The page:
Quite a few years ago, I spent a weekend in Paris visiting friends. I was having a miserable day on my own, exploring the city or rather, the mid-life crisis I was going through at the time. I found myself in Montmartre and visited the Sacre-Coeur Basilica, which I found too large and grandiose for my mood. I then wandered into the medieval church of St Pierre de Montmartre, round the corner. It is the oldest church in Montmartre. Its ancient walls have been restored and cleaned so they are now a pristine light grey. I remember sitting in a quiet side chapel. At the end of the chapel was a beautiful stained glass window of a modern abstract design. It stood out because it seemed incongruous in its medieval setting. The window did not depict a scene from the Bible or a saint’s life but was an intricate abstract pattern. It was a blaze of different colours as the sun shone through it. As I sat there and took in the variety of vibrant colours, my mood began to lighten and my spirit grew calm.
Gazing at the window, I was reminded of my family and friends, each one a pane of glass, a different hue and shape, individual, yet somehow linked to me, just as each pane of glass was essential to the overall design of the window. I too was a pane in the design, but because of my mid-life angst had become, naturally, self-absorbed and had forgotten the other panes in the pattern of my life. Seeing the design of my relationships as a whole was a great comfort to me then and, as I recall it, still is now, especially in the challenging moments of living through lockdown alone.
Several years after that visit to St Pierre, I took my first tentative steps towards becoming an oblate. I did not know, then, when I wandered into that church (and have only just discovered) that it was originally the church of the Benedictine Abbey of Montmartre. It’s consecration, by Pope Eugenius III took place in 1147. He was assisted by St Bernard of Clairvaux and Blessed Peter, Abbot of Cluny. I had walked into a church with a sacred Benedictine past. I see now that my visit was another gentle nudge towards an oblate vocation.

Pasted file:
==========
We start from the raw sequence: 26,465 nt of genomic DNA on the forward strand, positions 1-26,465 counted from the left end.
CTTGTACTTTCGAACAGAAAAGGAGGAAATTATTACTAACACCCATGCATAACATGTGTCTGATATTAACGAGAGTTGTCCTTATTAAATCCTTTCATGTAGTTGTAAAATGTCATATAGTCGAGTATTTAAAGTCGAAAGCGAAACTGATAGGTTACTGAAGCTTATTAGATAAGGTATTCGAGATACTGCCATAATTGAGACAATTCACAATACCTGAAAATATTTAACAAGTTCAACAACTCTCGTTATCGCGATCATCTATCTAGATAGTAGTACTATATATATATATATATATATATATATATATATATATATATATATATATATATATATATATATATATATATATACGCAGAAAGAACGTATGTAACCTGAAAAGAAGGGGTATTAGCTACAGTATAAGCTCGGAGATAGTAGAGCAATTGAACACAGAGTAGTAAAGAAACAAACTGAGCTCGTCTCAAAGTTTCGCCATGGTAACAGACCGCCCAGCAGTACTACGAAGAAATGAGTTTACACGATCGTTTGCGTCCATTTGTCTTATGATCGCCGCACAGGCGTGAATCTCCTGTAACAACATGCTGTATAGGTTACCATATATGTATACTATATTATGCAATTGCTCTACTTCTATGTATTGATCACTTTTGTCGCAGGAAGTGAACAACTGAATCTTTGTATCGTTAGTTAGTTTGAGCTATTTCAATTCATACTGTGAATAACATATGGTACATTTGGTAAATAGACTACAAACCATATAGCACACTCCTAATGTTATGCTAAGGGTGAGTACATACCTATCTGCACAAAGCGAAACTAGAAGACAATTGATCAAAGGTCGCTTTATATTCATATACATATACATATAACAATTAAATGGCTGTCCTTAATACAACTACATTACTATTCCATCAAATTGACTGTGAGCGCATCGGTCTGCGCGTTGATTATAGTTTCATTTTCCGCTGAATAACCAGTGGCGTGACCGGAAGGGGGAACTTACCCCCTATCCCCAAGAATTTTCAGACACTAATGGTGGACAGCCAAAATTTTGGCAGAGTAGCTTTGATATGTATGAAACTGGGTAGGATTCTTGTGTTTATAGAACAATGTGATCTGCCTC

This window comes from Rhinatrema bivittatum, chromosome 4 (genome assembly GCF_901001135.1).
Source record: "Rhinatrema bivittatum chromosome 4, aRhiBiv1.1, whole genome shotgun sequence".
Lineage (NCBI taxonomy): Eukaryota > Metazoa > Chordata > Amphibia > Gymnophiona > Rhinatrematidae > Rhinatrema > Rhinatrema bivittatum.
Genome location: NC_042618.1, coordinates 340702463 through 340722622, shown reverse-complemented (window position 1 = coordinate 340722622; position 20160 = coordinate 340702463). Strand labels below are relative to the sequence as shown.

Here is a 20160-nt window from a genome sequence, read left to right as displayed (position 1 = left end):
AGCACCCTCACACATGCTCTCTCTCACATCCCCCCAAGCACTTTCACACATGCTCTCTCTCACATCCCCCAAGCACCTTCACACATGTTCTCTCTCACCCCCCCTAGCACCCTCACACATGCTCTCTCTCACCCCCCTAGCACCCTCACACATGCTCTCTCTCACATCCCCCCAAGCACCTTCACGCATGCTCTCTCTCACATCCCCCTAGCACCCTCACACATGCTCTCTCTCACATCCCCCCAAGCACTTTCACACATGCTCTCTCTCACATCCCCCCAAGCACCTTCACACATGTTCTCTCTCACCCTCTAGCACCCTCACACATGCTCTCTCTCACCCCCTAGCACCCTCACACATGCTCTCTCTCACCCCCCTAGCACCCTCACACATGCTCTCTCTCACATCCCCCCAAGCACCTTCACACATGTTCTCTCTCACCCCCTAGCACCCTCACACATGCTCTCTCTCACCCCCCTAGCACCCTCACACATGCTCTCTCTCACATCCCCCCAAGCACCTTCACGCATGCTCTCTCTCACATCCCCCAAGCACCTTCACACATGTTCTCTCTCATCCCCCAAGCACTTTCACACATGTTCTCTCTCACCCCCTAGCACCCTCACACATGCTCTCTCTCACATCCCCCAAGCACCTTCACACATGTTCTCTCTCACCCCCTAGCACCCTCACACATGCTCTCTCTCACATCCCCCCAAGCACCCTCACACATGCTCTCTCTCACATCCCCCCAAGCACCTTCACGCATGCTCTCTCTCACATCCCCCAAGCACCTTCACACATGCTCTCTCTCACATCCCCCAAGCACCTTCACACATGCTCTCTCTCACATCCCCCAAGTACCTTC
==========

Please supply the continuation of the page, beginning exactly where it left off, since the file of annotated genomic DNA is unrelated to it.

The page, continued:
Now that I am an oblate, the window has taken on other meanings. Over the last four years, since attending the Rome Oblate Congress in 2017 and becoming a member of the U.K. Oblate team, I now have closer links with oblates from across the UK and internationally (and incidentally, I have also developed closer bonds with oblates from my own monastery). I see the window as the world wide Benedictine community to which I belong and of which I am one small pane. The Holy Spirit of love (through St Benedict’s Rule) is the lead which holds the myriad of vibrant pieces in their place in this all-embracing design. However, I am unable to see the whole design (as I did in the window at St Pierre) because it is too large for me to fully apprehend, as it embraces the world and the centuries. It is enough to be one pane in it, as it is for all of us.
What does the Holy Rule seek to effect within us? It seeks to order the different aspects of our lives, and to shape the disparate facets of our lives, creating an inner unity which, in some small way, reflects Christ and His unity with His Father. With this inner unity comes personal integrity: our outer and inner selves begin to coalesce. In the Prologue, St Benedict encourages us to ‘Seek peace and follow after it.’ It is only this personal integration in our lives which can bring us inner peace, because only with order comes peace. It also brings us that purity of heart which St Benedict advocates as the core of prayer. In this too, we seek to reflect Jesus, for as Henri Nouwen observes, ‘There are no divisions in Jesus’ heart, no double motives or secret intentions.’ (‘Bread for the Journey’ DLT, 1995). Through living the Rule, therefore, our prayer gradually coalesces with Jesus’ solitary prayer to His Father.
Creating a stained glass window demands craftsmanship, patience, perseverance and time. Each individual piece is honed down, shaped and fitted to the overall design. Each piece has its individual place next to the other pieces. So, in a sense, the Rule is also gradually shaping, honing down and fitting the various facets of our lives to transform us into our own individual stained glass window, perhaps abstract, but nevertheless, reflecting the gospel. This is effected in us with time, and in so far as, like the craftsman, we respond with patience and perseverance.
We pray that somehow through our own stained glass window, fragile as we are, Christ will shine through in all his glory.
Neil Zoladkiewicz (Oblate of Ealing Abbey).